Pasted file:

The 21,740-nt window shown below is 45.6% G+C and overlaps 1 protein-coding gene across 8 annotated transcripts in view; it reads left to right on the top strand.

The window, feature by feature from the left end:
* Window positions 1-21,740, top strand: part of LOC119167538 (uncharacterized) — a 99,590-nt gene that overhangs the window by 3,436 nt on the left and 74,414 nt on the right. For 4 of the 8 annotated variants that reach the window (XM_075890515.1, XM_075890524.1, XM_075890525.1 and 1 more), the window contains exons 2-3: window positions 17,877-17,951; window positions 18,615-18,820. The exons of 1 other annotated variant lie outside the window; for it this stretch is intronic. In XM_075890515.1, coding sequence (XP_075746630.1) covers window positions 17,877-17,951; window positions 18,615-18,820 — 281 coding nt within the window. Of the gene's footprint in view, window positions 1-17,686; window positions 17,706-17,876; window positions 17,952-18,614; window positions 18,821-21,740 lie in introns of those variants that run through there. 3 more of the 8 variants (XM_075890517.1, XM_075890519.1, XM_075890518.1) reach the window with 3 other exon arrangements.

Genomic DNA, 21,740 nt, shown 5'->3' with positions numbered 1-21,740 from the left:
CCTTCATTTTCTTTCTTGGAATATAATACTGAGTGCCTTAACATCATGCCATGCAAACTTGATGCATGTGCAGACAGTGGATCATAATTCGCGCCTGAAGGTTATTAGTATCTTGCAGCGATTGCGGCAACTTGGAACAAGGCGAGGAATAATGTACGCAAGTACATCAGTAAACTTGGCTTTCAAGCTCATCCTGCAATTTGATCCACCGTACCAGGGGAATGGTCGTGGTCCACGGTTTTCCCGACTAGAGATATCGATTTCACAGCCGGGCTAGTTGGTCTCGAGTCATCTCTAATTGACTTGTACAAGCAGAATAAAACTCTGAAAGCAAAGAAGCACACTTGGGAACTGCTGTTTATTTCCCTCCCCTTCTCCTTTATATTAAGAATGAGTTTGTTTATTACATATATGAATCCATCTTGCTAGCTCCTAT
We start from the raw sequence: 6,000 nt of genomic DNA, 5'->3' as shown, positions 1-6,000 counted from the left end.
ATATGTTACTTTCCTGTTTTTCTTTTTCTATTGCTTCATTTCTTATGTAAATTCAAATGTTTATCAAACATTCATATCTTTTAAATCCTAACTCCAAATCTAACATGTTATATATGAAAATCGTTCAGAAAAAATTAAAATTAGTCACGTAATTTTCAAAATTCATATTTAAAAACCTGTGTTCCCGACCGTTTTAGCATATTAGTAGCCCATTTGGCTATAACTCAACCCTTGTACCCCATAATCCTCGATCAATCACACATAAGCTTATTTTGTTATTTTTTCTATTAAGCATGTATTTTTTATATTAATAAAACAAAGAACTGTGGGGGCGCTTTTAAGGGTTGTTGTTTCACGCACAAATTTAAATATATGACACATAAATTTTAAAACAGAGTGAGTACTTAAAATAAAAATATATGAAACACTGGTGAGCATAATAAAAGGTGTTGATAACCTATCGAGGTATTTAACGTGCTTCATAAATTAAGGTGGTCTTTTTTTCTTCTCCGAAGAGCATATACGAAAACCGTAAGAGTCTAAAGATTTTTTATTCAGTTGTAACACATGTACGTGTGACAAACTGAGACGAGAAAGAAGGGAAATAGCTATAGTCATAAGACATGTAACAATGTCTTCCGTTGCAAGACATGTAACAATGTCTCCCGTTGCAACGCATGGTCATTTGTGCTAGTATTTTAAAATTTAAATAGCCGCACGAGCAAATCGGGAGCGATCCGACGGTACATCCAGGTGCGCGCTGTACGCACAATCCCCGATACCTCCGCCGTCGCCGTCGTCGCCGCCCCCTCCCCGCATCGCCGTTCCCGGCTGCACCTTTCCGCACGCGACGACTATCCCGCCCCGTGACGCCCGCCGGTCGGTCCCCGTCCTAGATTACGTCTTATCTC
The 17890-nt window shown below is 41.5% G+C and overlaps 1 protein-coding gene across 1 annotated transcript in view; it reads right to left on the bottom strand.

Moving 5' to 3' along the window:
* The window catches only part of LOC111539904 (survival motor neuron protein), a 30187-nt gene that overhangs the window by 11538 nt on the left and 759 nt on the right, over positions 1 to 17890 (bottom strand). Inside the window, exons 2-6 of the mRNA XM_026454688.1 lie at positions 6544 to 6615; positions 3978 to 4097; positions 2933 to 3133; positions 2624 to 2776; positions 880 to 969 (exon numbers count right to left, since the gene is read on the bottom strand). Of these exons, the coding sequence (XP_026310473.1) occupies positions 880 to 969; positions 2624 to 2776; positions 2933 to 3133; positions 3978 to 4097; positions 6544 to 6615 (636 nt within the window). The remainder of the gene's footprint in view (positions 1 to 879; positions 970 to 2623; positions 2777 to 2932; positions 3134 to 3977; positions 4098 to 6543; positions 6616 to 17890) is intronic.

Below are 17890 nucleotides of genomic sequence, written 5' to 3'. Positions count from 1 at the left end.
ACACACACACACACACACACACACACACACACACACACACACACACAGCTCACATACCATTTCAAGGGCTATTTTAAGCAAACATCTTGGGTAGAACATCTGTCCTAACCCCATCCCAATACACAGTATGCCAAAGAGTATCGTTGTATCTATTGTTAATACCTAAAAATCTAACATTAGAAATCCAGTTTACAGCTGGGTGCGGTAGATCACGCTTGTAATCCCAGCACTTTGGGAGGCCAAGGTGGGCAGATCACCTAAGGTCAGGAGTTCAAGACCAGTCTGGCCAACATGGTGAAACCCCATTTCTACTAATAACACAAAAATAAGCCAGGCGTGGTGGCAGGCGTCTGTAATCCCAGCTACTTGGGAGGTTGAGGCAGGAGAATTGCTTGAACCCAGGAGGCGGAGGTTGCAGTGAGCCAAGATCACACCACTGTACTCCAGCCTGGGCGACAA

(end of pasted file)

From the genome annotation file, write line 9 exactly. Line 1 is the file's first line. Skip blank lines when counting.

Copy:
Moving 5' to 3' along the window: